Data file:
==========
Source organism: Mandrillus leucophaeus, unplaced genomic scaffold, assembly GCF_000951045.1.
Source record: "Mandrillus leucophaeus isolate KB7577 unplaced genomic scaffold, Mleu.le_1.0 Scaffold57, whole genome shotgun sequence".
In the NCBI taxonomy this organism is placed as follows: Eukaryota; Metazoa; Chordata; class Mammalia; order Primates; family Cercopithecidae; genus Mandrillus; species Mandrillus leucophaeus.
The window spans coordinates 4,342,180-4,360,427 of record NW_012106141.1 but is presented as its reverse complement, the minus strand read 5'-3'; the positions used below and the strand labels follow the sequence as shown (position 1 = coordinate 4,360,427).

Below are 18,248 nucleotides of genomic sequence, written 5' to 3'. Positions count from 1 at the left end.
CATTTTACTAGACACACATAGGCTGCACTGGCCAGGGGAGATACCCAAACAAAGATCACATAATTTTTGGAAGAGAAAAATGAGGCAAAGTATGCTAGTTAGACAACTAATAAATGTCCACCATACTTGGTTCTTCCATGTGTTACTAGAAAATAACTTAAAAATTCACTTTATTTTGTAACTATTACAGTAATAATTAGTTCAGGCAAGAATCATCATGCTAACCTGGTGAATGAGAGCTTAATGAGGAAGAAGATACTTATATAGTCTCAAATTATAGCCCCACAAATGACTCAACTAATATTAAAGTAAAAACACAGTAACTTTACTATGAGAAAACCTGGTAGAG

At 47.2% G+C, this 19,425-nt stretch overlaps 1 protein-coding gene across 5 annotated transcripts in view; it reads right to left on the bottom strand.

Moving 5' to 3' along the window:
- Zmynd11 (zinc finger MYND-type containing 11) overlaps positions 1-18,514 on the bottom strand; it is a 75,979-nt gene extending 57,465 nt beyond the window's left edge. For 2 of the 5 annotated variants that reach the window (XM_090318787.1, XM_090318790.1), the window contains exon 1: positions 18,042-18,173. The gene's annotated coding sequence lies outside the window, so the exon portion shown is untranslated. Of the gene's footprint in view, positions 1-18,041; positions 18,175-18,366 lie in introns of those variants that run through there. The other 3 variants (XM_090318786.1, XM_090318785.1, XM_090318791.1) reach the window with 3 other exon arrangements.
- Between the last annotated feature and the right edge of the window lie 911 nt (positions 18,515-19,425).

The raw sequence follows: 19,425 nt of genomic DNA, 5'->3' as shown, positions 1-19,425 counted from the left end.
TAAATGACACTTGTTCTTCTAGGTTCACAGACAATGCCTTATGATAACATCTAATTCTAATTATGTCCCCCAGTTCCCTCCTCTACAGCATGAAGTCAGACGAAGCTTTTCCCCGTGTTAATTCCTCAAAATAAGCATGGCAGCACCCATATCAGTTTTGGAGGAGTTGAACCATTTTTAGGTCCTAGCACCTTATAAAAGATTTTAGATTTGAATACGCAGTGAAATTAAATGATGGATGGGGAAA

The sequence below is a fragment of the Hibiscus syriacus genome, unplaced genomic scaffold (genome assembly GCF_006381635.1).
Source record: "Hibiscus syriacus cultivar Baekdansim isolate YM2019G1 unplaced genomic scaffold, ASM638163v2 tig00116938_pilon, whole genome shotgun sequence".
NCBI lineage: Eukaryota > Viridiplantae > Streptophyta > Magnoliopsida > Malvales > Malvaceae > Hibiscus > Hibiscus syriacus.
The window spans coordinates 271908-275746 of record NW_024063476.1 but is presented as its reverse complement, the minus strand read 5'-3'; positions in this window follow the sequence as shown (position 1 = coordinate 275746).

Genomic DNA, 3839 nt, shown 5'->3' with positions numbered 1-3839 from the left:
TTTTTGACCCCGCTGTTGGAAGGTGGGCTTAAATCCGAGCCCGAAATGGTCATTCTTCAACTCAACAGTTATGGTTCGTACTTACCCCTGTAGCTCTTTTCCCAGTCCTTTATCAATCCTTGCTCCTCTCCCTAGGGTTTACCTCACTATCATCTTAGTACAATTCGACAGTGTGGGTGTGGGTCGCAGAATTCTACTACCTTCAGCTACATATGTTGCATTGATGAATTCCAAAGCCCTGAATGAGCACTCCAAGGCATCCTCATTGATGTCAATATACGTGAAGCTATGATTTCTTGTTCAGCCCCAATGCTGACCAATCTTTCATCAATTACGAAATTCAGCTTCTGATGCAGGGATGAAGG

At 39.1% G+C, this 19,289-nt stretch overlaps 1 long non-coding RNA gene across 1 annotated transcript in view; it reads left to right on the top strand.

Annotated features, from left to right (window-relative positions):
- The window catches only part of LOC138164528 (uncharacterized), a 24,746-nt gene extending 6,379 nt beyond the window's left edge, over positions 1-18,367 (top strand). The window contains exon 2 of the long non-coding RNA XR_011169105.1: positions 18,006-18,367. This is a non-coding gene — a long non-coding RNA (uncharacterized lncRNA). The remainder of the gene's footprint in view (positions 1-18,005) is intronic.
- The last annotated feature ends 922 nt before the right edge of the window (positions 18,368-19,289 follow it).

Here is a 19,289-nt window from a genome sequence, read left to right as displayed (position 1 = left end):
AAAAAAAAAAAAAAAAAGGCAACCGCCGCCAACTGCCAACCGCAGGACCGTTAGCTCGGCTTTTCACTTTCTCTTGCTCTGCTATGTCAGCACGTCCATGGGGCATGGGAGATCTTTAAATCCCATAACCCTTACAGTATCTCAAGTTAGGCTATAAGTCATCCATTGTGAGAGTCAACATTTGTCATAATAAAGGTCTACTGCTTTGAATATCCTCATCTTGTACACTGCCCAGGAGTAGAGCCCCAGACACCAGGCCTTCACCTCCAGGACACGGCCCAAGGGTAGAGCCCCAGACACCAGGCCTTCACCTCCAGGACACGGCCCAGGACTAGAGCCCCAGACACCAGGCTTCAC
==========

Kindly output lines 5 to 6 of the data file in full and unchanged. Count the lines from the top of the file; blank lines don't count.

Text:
Below are 18,248 nucleotides of genomic sequence, written 5' to 3'. Positions count from 1 at the left end.
CATTTTACTAGACACACATAGGCTGCACTGGCCAGGGGAGATACCCAAACAAAGATCACATAATTTTTGGAAGAGAAAAATGAGGCAAAGTATGCTAGTTAGACAACTAATAAATGTCCACCATACTTGGTTCTTCCATGTGTTACTAGAAAATAACTTAAAAATTCACTTTATTTTGTAACTATTACAGTAATAATTAGTTCAGGCAAGAATCATCATGCTAACCTGGTGAATGAGAGCTTAATGAGGAAGAAGATACTTATATAGTCTCAAATTATAGCCCCACAAATGACTCAACTAATATTAAAGTAAAAACACAGTAACTTTACTATGAGAAAACCTGGTAGAG